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Survival as a school teacher depends on an ability to achieve classroom control. In the years since this book was first published little has changed in this respect. Classroom control continues to lie at the heart of competent teaching. Teachers know it, pupils know it. They know it implicitly because they experience it as a normal part of their daily lives in schools. But, in this book, the author stands back from our everyday knowledge about how things work in classrooms to ask what control actually consists of. What is it? How is it recognized? How is it challenged by pupils? How is done by teachers? How is it negotiated? Drawing on extensive ethnographic fieldwork in three large secondary schools in England Martyn Denscombe explores the meaning of classroom control. He looks at the influence of teacher training and the role of school organization in establishing expectations about control, and then shows how control is played out through the interaction of teachers and pupils in class. His analysis travels well across the many contexts in which teaching occurs and provides an illuminating insight into the work of teaching and the nature of classroom life.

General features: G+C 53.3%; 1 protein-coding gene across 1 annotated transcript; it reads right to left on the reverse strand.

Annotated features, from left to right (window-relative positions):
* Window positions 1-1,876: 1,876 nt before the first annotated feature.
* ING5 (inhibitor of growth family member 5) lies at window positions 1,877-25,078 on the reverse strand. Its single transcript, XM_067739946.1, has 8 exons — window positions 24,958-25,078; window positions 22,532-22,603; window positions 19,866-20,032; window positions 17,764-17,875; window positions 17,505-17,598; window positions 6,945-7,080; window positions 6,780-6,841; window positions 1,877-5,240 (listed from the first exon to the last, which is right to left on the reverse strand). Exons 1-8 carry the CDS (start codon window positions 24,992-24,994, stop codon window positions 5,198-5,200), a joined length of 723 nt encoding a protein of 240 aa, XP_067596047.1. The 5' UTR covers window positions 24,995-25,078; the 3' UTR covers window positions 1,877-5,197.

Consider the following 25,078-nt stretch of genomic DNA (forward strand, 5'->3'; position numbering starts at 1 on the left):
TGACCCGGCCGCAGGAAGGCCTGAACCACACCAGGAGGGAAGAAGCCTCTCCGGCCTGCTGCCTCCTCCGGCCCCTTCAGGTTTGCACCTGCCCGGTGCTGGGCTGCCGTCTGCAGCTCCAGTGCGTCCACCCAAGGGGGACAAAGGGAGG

His evidence is drawn from ethnographic fieldwork in three schools in England, and secondary sources covering the phenomenon of classroom control in the UK, USA and Australia.

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